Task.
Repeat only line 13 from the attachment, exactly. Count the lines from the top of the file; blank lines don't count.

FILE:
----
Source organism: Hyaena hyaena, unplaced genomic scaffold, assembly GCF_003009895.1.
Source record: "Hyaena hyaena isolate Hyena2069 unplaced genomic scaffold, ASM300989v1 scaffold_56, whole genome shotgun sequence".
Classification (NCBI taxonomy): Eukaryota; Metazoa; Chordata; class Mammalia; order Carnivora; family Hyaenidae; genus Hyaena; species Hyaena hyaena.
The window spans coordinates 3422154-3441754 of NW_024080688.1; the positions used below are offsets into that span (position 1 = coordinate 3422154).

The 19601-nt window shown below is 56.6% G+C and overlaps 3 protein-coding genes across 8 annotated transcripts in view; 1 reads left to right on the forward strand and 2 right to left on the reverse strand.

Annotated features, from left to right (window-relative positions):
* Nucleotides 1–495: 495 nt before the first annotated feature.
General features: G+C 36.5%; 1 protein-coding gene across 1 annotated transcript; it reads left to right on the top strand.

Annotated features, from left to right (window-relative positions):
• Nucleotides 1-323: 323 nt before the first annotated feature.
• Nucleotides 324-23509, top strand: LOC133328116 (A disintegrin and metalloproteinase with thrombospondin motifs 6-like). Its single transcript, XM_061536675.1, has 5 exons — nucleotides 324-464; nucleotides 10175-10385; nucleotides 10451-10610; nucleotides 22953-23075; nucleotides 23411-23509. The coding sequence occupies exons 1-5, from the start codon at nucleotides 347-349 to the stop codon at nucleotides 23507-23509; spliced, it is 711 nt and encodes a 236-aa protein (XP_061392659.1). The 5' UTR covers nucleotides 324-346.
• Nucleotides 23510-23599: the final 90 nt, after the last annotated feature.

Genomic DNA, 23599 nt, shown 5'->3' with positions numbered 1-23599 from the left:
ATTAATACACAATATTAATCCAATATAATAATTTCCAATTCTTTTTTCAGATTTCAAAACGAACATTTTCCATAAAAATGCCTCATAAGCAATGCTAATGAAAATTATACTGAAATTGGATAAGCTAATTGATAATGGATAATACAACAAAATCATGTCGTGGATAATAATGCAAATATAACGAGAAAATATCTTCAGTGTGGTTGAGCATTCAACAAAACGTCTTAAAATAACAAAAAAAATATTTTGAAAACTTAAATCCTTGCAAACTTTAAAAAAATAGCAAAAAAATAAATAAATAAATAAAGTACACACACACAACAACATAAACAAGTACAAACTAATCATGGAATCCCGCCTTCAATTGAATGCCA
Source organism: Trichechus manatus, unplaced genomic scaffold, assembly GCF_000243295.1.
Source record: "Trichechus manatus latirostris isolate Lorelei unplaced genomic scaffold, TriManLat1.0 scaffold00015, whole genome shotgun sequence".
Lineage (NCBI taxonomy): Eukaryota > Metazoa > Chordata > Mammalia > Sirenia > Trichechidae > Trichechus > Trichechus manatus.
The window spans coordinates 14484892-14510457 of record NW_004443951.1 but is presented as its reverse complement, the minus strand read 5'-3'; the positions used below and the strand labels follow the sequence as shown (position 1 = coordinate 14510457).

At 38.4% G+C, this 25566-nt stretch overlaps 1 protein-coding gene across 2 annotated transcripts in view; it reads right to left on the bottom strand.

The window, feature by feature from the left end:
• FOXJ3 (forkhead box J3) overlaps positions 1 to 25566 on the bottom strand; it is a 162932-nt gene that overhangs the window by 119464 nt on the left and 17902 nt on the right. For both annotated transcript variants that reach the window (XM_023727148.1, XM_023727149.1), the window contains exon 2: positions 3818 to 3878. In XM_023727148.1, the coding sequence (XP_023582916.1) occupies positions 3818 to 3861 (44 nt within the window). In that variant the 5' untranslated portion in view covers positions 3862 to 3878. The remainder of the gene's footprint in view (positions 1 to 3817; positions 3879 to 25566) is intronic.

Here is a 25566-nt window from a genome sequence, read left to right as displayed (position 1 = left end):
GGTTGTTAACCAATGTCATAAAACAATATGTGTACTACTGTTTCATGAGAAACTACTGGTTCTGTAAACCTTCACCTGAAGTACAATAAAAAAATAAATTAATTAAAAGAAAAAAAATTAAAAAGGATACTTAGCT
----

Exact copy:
Genomic DNA, 23599 nt, shown 5'->3' with positions numbered 1-23599 from the left: